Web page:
Quarantine’s got me craving comfort food, and comfort food is just a euphemism for carbs. I try not to keep tortilla chips, one of my favorite carbs, at home because I’d eat chips and salsa for every meal, but the world’s in a crisis, so I have two party-size bags of tortilla chips in my cupboard. What better way to utilize tortilla chips and indulge in comfort food than nachos?
Traditional nachos are amazing, but I was in the mood for a twist. A barbecue chicken twist. I slow cooked the chicken for eight hours on low in my own concoction of apple juice, brown sugar, chili powder, nutmeg, salt, and pepper. Typically I slow cook my barbecue chicken in root beer and a store-bought barbecue sauce, but this time I eschewed my go-to in favor of my own flavor, which was a total experiment.
After four hours in the slow cooker, I tasted the marinade to check the flavor and shred the chicken. I added more brown sugar to thicken the marinade, however it already was incredibly sweet, so I also added garlic powder, more salt, and red pepper flakes. Another four hours later I celebrated every spice I added and congratulated myself for shredding the chicken when I did. Shredding the chicken halfway through cooking allowed it to soak in all the flavor and moisture, giving it both an appealing color and robust taste when complete.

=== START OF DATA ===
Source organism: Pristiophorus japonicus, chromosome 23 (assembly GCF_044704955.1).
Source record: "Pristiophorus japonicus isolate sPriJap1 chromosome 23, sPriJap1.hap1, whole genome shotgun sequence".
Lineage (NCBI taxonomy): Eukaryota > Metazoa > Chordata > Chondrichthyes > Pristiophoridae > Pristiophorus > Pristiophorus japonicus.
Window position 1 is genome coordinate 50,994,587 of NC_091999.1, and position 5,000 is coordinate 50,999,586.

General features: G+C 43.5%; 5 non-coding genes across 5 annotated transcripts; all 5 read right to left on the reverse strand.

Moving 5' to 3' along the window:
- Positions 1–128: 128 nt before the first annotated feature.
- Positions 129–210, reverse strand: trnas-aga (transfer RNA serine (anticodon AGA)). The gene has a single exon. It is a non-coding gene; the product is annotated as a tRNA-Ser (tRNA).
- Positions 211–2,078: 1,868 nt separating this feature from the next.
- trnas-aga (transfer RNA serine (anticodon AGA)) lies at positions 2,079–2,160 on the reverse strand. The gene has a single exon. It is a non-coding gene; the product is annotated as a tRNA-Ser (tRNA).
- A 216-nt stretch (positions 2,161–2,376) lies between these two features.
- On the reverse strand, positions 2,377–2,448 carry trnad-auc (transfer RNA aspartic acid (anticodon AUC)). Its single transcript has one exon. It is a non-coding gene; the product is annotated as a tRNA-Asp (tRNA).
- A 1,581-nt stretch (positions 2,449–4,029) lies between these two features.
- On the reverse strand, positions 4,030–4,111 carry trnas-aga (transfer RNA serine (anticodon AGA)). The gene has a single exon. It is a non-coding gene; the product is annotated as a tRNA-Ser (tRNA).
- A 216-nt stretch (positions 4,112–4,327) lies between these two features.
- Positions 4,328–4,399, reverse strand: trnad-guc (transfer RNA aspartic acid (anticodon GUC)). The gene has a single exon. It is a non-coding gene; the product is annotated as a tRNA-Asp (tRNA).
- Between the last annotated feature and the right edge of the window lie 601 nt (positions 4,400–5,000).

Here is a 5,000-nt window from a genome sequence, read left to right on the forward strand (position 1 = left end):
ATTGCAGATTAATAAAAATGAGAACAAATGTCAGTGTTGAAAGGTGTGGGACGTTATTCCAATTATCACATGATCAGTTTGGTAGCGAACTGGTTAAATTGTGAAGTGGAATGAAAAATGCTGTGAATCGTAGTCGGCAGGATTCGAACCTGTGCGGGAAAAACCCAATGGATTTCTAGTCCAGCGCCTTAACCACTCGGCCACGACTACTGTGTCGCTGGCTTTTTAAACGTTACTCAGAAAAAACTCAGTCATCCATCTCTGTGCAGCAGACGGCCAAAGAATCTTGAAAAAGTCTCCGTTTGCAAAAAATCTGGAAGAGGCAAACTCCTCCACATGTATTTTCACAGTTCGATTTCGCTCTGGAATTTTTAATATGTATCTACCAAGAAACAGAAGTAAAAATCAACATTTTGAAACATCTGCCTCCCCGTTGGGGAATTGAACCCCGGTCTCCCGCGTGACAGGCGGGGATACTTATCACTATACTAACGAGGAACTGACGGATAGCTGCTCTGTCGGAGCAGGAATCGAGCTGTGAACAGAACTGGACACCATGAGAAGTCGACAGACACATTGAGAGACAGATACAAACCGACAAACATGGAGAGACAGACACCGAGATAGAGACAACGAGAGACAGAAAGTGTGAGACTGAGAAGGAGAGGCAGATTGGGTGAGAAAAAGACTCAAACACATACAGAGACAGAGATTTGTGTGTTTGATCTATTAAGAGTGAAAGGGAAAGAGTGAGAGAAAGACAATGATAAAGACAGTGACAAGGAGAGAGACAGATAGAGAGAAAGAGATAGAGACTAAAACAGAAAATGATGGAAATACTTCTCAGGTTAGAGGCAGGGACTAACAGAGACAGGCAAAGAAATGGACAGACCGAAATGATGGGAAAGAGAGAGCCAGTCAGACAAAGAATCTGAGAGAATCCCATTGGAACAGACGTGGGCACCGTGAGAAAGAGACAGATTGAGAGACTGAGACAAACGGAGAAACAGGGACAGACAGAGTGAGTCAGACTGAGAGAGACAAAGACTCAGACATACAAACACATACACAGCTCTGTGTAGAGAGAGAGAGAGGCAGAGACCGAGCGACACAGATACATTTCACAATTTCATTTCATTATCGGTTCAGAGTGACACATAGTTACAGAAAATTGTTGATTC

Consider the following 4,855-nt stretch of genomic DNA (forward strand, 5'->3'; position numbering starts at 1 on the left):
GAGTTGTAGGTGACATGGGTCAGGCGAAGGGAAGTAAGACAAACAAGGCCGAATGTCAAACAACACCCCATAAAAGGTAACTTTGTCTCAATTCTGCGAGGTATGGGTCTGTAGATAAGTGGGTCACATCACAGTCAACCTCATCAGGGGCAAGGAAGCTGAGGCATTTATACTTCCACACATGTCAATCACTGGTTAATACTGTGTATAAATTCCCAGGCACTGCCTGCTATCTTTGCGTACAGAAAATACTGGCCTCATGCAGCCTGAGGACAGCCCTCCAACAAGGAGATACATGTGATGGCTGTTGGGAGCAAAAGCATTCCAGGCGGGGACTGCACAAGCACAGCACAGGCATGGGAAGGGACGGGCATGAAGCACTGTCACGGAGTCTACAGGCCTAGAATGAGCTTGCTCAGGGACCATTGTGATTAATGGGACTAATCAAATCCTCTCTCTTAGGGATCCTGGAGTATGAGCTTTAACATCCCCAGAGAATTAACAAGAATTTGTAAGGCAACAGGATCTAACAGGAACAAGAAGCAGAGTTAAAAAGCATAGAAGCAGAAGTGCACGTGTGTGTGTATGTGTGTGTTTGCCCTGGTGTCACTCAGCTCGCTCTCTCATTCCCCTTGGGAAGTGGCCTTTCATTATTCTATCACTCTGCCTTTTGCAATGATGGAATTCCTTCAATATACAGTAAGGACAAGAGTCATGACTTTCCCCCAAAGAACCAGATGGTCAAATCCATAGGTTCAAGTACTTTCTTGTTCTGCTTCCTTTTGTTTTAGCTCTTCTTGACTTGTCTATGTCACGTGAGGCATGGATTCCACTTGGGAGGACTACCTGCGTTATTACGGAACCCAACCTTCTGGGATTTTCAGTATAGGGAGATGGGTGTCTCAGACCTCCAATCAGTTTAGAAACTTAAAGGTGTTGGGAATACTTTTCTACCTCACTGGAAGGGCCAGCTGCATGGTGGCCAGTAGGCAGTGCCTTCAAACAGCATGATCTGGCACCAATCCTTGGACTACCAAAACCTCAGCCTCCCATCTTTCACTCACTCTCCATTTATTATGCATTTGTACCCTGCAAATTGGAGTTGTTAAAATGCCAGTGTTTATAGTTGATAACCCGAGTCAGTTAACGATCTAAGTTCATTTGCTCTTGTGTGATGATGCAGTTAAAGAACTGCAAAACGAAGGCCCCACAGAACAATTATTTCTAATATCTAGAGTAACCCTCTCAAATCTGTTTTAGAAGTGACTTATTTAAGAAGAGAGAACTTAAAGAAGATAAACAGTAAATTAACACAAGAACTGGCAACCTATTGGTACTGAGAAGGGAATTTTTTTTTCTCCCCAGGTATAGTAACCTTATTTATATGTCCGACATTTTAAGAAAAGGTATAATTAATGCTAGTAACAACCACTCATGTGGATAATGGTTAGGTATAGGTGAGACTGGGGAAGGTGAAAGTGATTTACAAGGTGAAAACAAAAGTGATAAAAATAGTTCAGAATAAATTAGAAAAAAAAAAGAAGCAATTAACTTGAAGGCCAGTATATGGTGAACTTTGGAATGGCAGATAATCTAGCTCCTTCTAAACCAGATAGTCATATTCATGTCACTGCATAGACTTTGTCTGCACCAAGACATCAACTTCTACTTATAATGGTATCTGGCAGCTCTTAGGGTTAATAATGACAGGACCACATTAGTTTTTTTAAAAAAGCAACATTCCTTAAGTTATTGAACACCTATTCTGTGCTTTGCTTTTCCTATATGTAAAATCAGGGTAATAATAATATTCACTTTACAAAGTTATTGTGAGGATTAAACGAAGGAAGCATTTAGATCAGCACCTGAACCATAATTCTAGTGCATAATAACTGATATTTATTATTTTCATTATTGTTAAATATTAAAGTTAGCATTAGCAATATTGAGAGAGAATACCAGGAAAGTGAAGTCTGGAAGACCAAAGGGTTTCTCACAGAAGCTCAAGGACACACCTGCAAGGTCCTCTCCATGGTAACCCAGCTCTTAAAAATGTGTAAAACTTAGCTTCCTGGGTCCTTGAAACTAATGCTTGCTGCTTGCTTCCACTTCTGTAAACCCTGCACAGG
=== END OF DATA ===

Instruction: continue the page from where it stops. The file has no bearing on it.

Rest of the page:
I wanted to incorporate some elements of a traditional plate of nachos, so I opted for Pico de Gallo. Pico is equal parts delicious and easy to make. All it takes is a chopped onion, chopped tomato, chopped jalapeño, lime juice, cilantro, and salt to taste. So fresh, so simple. The perfect flavors to top barbecue chicken.
In addition to Pico de Gallo, I topped my nachos with a simple cheese sauce. To make this, I melted butter; added and simmered milk; seasoned with salt, garlic powder, onion powder, and cayenne to taste; folded in shredded cheddar and mozzarella; and stirred until melted. Whipping up these toppings couldn’t be easier.
Once all my toppings were prepared, it was time to assemble. The secret to good nachos is similar to dressing when you’re unsure of the weather: lots of layers. My layers were chips, chicken, chips, chicken, cheese, Pico. Toppings can be layered and alternated with chips in any preferred order and should be ubiquitous to ensure a desirable chip-to-topping ratio.
The nachos were tasty: ample toppings, symbiotic flavors, balanced textures. And while I enjoyed my meal, I likely won’t use the leftover chicken for another plate of nachos. I received the comfort for which I was searching, and now I’m ready for something new. Thankfully barbecue chicken is versatile and can be used for several dishes, or eaten on its own. But I’m more thankful that I now have two dips for devouring all my tortilla chips. The party-size bags won’t last long.